Morrison Looks To Deregulation & Fast-Tracked Projects For Economic Recovery

Prime Minister Scott Morrison has said that deregulation, in combination with large scale infrastructure investments will lead Australia’s post-covid economic recovery. 

Morrison has called on all sectors within the economy to collaborate on projects, and wind back restrictive and time-consuming regulations to curb unemployment and fast-track a number of projects. 

In the month of April, Australia posted job losses equal to 30 months of job growth, signalling the need for further intervention if the country is to record positive GDP figures in the coming years. 

“That is why we have a plan to lift that growth,” Morrison said, “not just for the next few months, not for now, but the next five years. We need to lift our economic growth rate by more than one percentage point above trend, to beat the expected pre-covid GDP position by 2025.” 

The PM also warned that Australians shouldn’t spend too much, stating that “there will always be a case made for spending more and spending for longer and there are plenty of people who are happy to make that case… but it is not a wise nor responsible course,” he added. 

Morrison has said previously that his “joint assessment teams” are working to accelerate projects in the pipeline that are worth more than $72 billion, which would support 66,000 direct and indirect jobs. 

“Our number one priority is getting people back into jobs, and they need to be real, productive jobs,” he said. “Jobs that produce goods and services that people want.” 

Morrison is expected to unveil the full-raft of projects at the CEDA’s State of the Nation conference in Canberra today, pushing his government’s JobMaker package, as well as spruiking the coalition’s $180 billion committed to infrastructure over the next 10 years.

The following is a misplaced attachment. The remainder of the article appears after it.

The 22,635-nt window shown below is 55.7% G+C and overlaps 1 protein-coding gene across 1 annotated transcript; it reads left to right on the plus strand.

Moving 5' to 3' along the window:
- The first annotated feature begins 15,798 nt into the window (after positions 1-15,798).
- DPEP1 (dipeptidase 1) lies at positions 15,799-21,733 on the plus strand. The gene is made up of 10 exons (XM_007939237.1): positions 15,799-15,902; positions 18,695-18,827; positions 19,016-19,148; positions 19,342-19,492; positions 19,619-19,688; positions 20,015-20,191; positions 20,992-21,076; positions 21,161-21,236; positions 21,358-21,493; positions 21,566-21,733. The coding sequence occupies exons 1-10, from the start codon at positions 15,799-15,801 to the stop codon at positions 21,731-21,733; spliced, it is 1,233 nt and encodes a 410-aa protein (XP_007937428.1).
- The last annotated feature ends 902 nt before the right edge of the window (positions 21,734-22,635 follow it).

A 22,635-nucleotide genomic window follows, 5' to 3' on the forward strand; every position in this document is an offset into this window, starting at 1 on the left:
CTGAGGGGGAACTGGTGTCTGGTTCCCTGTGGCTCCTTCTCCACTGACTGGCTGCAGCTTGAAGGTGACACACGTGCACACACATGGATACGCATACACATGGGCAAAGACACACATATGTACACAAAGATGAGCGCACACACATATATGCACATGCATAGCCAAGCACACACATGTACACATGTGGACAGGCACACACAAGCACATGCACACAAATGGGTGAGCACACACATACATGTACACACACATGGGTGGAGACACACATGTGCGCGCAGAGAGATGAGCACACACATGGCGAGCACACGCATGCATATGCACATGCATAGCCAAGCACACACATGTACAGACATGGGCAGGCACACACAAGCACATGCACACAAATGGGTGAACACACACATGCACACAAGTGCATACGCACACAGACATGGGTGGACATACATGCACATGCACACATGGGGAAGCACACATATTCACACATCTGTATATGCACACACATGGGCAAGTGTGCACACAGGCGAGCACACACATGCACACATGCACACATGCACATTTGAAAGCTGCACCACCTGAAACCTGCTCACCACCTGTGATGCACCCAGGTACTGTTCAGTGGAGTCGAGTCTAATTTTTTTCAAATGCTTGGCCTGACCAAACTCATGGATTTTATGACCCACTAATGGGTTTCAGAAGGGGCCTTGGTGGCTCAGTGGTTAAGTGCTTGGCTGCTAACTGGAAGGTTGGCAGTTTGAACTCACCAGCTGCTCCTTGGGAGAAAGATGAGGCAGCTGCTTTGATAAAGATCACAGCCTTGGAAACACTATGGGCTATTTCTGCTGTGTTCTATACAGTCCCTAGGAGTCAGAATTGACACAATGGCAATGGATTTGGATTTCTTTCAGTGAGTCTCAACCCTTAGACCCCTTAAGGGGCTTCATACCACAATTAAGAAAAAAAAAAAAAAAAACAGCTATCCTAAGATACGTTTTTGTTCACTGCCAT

“I’ve asked them all to lift their ambition further, and work with us through the national cabinet to make regulation a focus of Australia’s economic recovery,” Morrison said in relation to state governments around Australia. 

“All levels of government, business and the community must rethink how these systems can better contribute to our recovery from the pandemic,” he’s expected to tell the CEDA state of the union address, “we need to bring the same common sense and co-operation we showed fighting COVID-19 to unlocking infrastructure investment in the recovery.” 

We’ll be sure to report on the conference right here on the Best Practice news page, but it’s expected that investments into major projects, as well as winding back regulations will be atop the list.

The government’s JobMaker plan will take advice from five working groups that include government, unions and business groups to scrutinise current industrial relations policies, and look to reform them in-line with a post-covid economic recovery. 

According to, “they will review awards, enterprise bargaining agreements, casual work, union and employer misconduct and greenfields- agreements that set flat wages and conditions throughout the lifetime of a construction project. 

Currently, the government has a number of what it calls “shovel ready” projects that are set to receive $1.5 billion in public funds, largely infrastructure projects that can kick-start economic recovery and curb unemployment. 

Included in this list of ‘shovel-ready’ projects is an inland rail line linking Melbourne to Brisbane, the Marinus undersea electricity link between Victoria and Tasmania, an extension to the Olympic Dam in South Australia, emergency water projects in NSW, as well as rail and iron ore infrastructure projects in Western Australia. 

Alan Tudge, the Minister for Cities and Urban Infrastructure has signalled his support of fast-tracking projects, and said that making the planning and assessment processes parallel, rather than sequential will be a game-changer. 

Tudge confirmed that the states were “100 percent on board, wanting to get these projects done fast. So many of those larger scale projects can take three to four years before they actually get going,” he said, “we want to reduce that time frame in half,” Tudge added. 

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